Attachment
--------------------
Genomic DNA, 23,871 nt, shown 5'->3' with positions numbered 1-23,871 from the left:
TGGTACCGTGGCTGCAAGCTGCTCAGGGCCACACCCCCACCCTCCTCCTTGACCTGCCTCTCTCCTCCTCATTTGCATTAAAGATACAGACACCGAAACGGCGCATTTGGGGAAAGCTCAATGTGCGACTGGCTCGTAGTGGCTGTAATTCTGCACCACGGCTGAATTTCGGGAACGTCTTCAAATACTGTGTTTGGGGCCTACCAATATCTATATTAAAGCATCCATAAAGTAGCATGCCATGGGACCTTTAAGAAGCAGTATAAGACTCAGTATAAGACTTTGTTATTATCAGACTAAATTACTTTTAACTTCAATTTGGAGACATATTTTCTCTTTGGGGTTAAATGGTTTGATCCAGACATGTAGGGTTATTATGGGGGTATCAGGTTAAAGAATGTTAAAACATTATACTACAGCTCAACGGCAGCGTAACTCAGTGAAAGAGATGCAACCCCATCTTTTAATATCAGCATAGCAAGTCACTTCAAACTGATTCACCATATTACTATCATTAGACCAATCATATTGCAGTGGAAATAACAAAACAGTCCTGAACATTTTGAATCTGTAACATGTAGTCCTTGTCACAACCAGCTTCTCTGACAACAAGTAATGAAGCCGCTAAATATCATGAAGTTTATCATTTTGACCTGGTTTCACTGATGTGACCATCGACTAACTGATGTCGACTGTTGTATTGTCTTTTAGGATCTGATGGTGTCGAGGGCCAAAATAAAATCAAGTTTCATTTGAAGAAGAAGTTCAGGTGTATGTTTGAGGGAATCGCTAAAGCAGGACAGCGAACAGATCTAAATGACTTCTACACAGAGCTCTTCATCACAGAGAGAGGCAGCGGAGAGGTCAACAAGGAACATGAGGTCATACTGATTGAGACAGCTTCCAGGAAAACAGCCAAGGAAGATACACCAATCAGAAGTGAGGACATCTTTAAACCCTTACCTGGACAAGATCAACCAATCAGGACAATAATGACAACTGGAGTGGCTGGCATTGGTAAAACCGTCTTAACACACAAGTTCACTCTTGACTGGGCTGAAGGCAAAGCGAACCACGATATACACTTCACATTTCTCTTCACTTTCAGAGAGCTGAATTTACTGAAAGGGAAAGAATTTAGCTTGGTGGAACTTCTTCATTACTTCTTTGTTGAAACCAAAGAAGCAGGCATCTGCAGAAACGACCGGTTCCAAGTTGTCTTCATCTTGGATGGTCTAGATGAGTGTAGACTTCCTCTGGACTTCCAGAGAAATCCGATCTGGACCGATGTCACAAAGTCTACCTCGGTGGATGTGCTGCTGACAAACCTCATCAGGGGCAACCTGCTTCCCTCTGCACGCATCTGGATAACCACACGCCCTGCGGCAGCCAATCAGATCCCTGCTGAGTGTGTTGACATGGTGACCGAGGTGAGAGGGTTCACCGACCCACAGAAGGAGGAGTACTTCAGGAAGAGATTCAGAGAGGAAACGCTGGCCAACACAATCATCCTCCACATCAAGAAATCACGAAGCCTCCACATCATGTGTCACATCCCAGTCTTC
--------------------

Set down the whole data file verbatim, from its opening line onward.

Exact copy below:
Genomic DNA, 23,871 nt, shown 5'->3' with positions numbered 1-23,871 from the left:
TGGTACCGTGGCTGCAAGCTGCTCAGGGCCACACCCCCACCCTCCTCCTTGACCTGCCTCTCTCCTCCTCATTTGCATTAAAGATACAGACACCGAAACGGCGCATTTGGGGAAAGCTCAATGTGCGACTGGCTCGTAGTGGCTGTAATTCTGCACCACGGCTGAATTTCGGGAACGTCTTCAAATACTGTGTTTGGGGCCTACCAATATCTATATTAAAGCATCCATAAAGTAGCATGCCATGGGACCTTTAAGAAGCAGTATAAGACTCAGTATAAGACTTTGTTATTATCAGACTAAATTACTTTTAACTTCAATTTGGAGACATATTTTCTCTTTGGGGTTAAATGGTTTGATCCAGACATGTAGGGTTATTATGGGGGTATCAGGTTAAAGAATGTTAAAACATTATACTACAGCTCAACGGCAGCGTAACTCAGTGAAAGAGATGCAACCCCATCTTTTAATATCAGCATAGCAAGTCACTTCAAACTGATTCACCATATTACTATCATTAGACCAATCATATTGCAGTGGAAATAACAAAACAGTCCTGAACATTTTGAATCTGTAACATGTAGTCCTTGTCACAACCAGCTTCTCTGACAACAAGTAATGAAGCCGCTAAATATCATGAAGTTTATCATTTTGACCTGGTTTCACTGATGTGACCATCGACTAACTGATGTCGACTGTTGTATTGTCTTTTAGGATCTGATGGTGTCGAGGGCCAAAATAAAATCAAGTTTCATTTGAAGAAGAAGTTCAGGTGTATGTTTGAGGGAATCGCTAAAGCAGGACAGCGAACAGATCTAAATGACTTCTACACAGAGCTCTTCATCACAGAGAGAGGCAGCGGAGAGGTCAACAAGGAACATGAGGTCATACTGATTGAGACAGCTTCCAGGAAAACAGCCAAGGAAGATACACCAATCAGAAGTGAGGACATCTTTAAACCCTTACCTGGACAAGATCAACCAATCAGGACAATAATGACAACTGGAGTGGCTGGCATTGGTAAAACCGTCTTAACACACAAGTTCACTCTTGACTGGGCTGAAGGCAAAGCGAACCACGATATACACTTCACATTTCTCTTCACTTTCAGAGAGCTGAATTTACTGAAAGGGAAAGAATTTAGCTTGGTGGAACTTCTTCATTACTTCTTTGTTGAAACCAAAGAAGCAGGCATCTGCAGAAACGACCGGTTCCAAGTTGTCTTCATCTTGGATGGTCTAGATGAGTGTAGACTTCCTCTGGACTTCCAGAGAAATCCGATCTGGACCGATGTCACAAAGTCTACCTCGGTGGATGTGCTGCTGACAAACCTCATCAGGGGCAACCTGCTTCCCTCTGCACGCATCTGGATAACCACACGCCCTGCGGCAGCCAATCAGATCCCTGCTGAGTGTGTTGACATGGTGACCGAGGTGAGAGGGTTCACCGACCCACAGAAGGAGGAGTACTTCAGGAAGAGATTCAGAGAGGAAACGCTGGCCAACACAATCATCCTCCACATCAAGAAATCACGAAGCCTCCACATCATGTGTCACATCCCAGTCTTC